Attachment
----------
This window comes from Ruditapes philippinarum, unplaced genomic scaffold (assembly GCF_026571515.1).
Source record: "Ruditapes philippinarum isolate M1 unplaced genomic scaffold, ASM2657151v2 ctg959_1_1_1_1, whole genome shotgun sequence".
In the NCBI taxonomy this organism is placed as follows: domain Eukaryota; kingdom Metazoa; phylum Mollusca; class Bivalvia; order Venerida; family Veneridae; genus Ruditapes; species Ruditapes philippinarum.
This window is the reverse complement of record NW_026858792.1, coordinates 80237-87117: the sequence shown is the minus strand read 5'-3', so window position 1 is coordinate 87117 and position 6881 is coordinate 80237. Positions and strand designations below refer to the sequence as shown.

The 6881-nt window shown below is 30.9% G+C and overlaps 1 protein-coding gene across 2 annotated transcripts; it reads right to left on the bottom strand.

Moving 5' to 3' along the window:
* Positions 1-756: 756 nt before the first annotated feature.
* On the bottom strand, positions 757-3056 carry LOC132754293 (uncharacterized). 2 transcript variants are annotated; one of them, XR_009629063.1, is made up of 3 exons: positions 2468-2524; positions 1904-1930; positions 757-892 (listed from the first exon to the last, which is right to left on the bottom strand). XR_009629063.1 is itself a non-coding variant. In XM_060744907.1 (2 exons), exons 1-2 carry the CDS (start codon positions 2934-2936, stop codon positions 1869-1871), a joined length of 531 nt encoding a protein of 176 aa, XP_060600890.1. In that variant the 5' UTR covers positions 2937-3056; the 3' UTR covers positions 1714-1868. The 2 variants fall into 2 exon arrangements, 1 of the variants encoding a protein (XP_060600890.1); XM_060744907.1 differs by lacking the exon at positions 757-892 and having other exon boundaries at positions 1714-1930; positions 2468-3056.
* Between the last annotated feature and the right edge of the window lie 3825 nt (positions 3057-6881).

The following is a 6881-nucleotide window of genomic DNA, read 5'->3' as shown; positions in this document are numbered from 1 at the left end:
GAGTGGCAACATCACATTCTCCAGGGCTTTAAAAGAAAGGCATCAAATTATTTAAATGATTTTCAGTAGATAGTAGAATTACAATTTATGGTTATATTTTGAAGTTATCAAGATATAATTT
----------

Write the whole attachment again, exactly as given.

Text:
This window comes from Ruditapes philippinarum, unplaced genomic scaffold (assembly GCF_026571515.1).
Source record: "Ruditapes philippinarum isolate M1 unplaced genomic scaffold, ASM2657151v2 ctg959_1_1_1_1, whole genome shotgun sequence".
In the NCBI taxonomy this organism is placed as follows: domain Eukaryota; kingdom Metazoa; phylum Mollusca; class Bivalvia; order Venerida; family Veneridae; genus Ruditapes; species Ruditapes philippinarum.
This window is the reverse complement of record NW_026858792.1, coordinates 80237-87117: the sequence shown is the minus strand read 5'-3', so window position 1 is coordinate 87117 and position 6881 is coordinate 80237. Positions and strand designations below refer to the sequence as shown.

The 6881-nt window shown below is 30.9% G+C and overlaps 1 protein-coding gene across 2 annotated transcripts; it reads right to left on the bottom strand.

Moving 5' to 3' along the window:
* Positions 1-756: 756 nt before the first annotated feature.
* On the bottom strand, positions 757-3056 carry LOC132754293 (uncharacterized). 2 transcript variants are annotated; one of them, XR_009629063.1, is made up of 3 exons: positions 2468-2524; positions 1904-1930; positions 757-892 (listed from the first exon to the last, which is right to left on the bottom strand). XR_009629063.1 is itself a non-coding variant. In XM_060744907.1 (2 exons), exons 1-2 carry the CDS (start codon positions 2934-2936, stop codon positions 1869-1871), a joined length of 531 nt encoding a protein of 176 aa, XP_060600890.1. In that variant the 5' UTR covers positions 2937-3056; the 3' UTR covers positions 1714-1868. The 2 variants fall into 2 exon arrangements, 1 of the variants encoding a protein (XP_060600890.1); XM_060744907.1 differs by lacking the exon at positions 757-892 and having other exon boundaries at positions 1714-1930; positions 2468-3056.
* Between the last annotated feature and the right edge of the window lie 3825 nt (positions 3057-6881).

The following is a 6881-nucleotide window of genomic DNA, read 5'->3' as shown; positions in this document are numbered from 1 at the left end:
GAGTGGCAACATCACATTCTCCAGGGCTTTAAAAGAAAGGCATCAAATTATTTAAATGATTTTCAGTAGATAGTAGAATTACAATTTATGGTTATATTTTGAAGTTATCAAGATATAATTT